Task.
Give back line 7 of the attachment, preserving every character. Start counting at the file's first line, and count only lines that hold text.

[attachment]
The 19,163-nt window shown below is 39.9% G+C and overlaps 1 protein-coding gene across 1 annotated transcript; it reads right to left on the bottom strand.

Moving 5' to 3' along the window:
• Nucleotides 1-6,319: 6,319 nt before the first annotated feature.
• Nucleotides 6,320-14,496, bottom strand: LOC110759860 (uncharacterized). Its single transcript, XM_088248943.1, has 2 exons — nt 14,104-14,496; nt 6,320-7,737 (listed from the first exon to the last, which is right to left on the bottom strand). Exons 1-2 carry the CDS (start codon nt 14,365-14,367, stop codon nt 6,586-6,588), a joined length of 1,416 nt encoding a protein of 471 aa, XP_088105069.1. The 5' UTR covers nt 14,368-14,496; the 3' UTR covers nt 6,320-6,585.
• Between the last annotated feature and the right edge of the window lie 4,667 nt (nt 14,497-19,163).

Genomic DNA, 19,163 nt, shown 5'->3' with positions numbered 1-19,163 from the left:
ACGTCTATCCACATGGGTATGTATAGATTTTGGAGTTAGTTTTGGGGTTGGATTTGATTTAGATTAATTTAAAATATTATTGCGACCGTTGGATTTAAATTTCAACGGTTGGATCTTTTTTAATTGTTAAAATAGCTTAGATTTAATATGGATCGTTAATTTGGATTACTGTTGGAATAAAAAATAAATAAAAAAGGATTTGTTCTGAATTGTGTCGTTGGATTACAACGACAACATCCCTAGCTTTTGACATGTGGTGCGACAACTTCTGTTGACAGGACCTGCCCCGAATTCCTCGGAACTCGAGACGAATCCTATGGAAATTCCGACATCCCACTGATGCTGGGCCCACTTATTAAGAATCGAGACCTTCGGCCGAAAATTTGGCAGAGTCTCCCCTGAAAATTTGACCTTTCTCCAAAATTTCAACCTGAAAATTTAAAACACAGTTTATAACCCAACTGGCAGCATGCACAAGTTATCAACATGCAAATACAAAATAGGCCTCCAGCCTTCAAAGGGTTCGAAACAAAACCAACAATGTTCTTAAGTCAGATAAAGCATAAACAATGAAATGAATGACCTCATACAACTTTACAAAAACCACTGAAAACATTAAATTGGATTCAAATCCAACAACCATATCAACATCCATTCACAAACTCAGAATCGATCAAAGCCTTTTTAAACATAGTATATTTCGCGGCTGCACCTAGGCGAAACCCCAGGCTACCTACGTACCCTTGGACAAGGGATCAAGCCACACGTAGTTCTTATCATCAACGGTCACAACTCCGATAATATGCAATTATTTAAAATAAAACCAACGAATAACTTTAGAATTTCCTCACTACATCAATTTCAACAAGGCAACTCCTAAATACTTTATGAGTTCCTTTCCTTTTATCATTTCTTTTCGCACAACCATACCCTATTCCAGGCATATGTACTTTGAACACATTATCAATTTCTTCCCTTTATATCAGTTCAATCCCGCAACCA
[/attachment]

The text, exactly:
ACGTCTATCCACATGGGTATGTATAGATTTTGGAGTTAGTTTTGGGGTTGGATTTGATTTAGATTAATTTAAAATATTATTGCGACCGTTGGATTTAAATTTCAACGGTTGGATCTTTTTTAATTGTTAAAATAGCTTAGATTTAATATGGATCGTTAATTTGGATTACTGTTGGAATAAAAAATAAATAAAAAAGGATTTGTTCTGAATTGTGTCGTTGGATTACAACGACAACATCCCTAGCTTTTGACATGTGGTGCGACAACTTCTGTTGACAGGACCTGCCCCGAATTCCTCGGAACTCGAGACGAATCCTATGGAAATTCCGACATCCCACTGATGCTGGGCCCACTTATTAAGAATCGAGACCTTCGGCCGAAAATTTGGCAGAGTCTCCCCTGAAAATTTGACCTTTCTCCAAAATTTCAACCTGAAAATTTAAAACACAGTTTATAACCCAACTGGCAGCATGCACAAGTTATCAACATGCAAATACAAAATAGGCCTCCAGCCTTCAAAGGGTTCGAAACAAAACCAACAATGTTCTTAAGTCAGATAAAGCATAAACAATGAAATGAATGACCTCATACAACTTTACAAAAACCACTGAAAACATTAAATTGGATTCAAATCCAACAACCATATCAACATCCATTCACAAACTCAGAATCGATCAAAGCCTTTTTAAACATAGTATATTTCGCGGCTGCACCTAGGCGAAACCCCAGGCTACCTACGTACCCTTGGACAAGGGATCAAGCCACACGTAGTTCTTATCATCAACGGTCACAACTCCGATAATATGCAATTATTTAAAATAAAACCAACGAATAACTTTAGAATTTCCTCACTACATCAATTTCAACAAGGCAACTCCTAAATACTTTATGAGTTCCTTTCCTTTTATCATTTCTTTTCGCACAACCATACCCTATTCCAGGCATATGTACTTTGAACACATTATCAATTTCTTCCCTTTATATCAGTTCAATCCCGCAACCA